2022 is shaping up to be a year of opportunity for manufacturers in spite of ongoing concerns regarding business resiliency, supply chain instability, manpower shortages and economic uncertainty exacerbated by the Omicron variant.
Analysts remain optimistic about the continued growth of Asia’s manufacturing sector in 2022, with the region’s Purchasing Managers’ Index (PMI) expected to remain strong in the coming months, spearheaded by Japan, South Korea and India.
Manufacturers experiencing strong and consistent growth have one thing in common – they were early adopters of digital technologies, embracing Industry 4.0 and prioritising digital capabilities to increase the speed, efficiency and agility of their operations.
In the midst of COVID-19, manufacturers just starting or yet to start on their transformation journeys are presented with the opportunity to accelerate their digital projects and make Industry 4.0 a core part of their business strategy.
Raimund Klein, Founder and CEO of INCIT, believes that manufacturers stand to benefit from globally referenced frameworks and standards that take a neutral, holistic view of digital transformation stages.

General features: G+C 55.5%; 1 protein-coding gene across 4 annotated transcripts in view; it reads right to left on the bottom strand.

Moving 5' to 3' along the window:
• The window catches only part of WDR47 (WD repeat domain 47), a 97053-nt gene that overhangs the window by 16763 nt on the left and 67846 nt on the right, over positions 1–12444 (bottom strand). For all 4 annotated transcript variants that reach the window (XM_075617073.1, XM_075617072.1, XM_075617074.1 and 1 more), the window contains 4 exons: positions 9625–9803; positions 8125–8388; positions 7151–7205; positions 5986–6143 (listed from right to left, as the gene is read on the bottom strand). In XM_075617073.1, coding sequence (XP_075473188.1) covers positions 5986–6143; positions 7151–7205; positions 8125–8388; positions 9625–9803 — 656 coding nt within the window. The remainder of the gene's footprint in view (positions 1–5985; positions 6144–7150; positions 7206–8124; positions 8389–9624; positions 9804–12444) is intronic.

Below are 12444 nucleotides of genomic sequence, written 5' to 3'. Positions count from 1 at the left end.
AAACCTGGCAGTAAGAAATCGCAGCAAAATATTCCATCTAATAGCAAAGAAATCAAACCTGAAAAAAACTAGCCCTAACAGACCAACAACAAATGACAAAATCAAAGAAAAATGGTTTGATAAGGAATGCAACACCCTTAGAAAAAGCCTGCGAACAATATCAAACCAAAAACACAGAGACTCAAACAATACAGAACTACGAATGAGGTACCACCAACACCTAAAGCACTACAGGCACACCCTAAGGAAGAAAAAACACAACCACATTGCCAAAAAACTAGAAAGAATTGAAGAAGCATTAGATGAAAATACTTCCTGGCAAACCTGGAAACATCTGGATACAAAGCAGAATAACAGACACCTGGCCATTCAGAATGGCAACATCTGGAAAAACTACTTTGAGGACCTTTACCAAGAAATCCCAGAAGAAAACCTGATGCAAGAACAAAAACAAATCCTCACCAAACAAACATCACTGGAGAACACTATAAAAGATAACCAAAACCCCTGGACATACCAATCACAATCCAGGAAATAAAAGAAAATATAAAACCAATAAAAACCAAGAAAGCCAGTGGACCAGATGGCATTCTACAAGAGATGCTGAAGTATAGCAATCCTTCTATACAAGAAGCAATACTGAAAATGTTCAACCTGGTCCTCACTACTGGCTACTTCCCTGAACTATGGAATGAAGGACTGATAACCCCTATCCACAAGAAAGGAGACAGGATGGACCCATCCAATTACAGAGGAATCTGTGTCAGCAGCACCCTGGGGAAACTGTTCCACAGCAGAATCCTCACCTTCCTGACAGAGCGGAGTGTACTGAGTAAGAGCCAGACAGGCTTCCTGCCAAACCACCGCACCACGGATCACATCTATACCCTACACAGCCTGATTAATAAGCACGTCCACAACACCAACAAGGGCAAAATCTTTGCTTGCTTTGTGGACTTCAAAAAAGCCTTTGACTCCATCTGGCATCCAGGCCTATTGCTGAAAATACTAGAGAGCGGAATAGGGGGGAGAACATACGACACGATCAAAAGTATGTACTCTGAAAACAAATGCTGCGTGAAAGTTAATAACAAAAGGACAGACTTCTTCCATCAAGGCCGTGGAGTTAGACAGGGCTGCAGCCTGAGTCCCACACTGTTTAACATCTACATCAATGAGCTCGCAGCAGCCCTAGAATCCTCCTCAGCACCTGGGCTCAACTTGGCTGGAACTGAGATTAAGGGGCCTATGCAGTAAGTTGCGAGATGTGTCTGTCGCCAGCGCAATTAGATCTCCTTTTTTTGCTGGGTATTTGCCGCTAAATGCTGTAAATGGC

He shares his thoughts on the state of transformation in the global manufacturing industry in 2022, and why he’s on a mission to raise awareness and facilitate sharing of the latest developments in manufacturing technology and trends.
What are the key benefits of Industry 4.0 transformation, and why is it more imperative than ever that manufacturers go digital?
Compared to Industry 3.0 which focused on the automation of machinery or processes, Industry 4.0 is focused on the end-to-end digitalisation of the entire manufacturing value chain – including physical assets and external partners such as customers and suppliers – to build a digital ecosystem.
In its ideal form, Industry 4.0 means seamless data generation, analysis and communication between all parts of the manufacturing process, resulting in smarter decision-making and operational agility to increase productivity while lowering costs.
In the current state of the industry, which is facing challenges such as workforce shortages, health and safety risks, and supply chain disruptions, I believe that digital transformation will play a bigger role than ever in helping manufacturers stay resilient and keep operations going.
The past 20 months have been a wake-up call. Companies can no longer afford to ignore the limitations of their current information technology/operational technology (IT/OT) infrastructure if they want to continue scaling in 2022 and beyond.
In spite of the huge opportunities presented by Industry 4.0, transformation in the global manufacturing industry has been relatively slow. What are some obstacles preventing manufacturers from achieving digital transformation?
Many companies perhaps have a misunderstanding of what digital transformation or Industry 4.0 is. We’ve seen that there is a tendency for digitalisation efforts in the industry to revolve around the periphery such as cloud migration or cybersecurity, rather than the core parts of manufacturing such as the people and processes.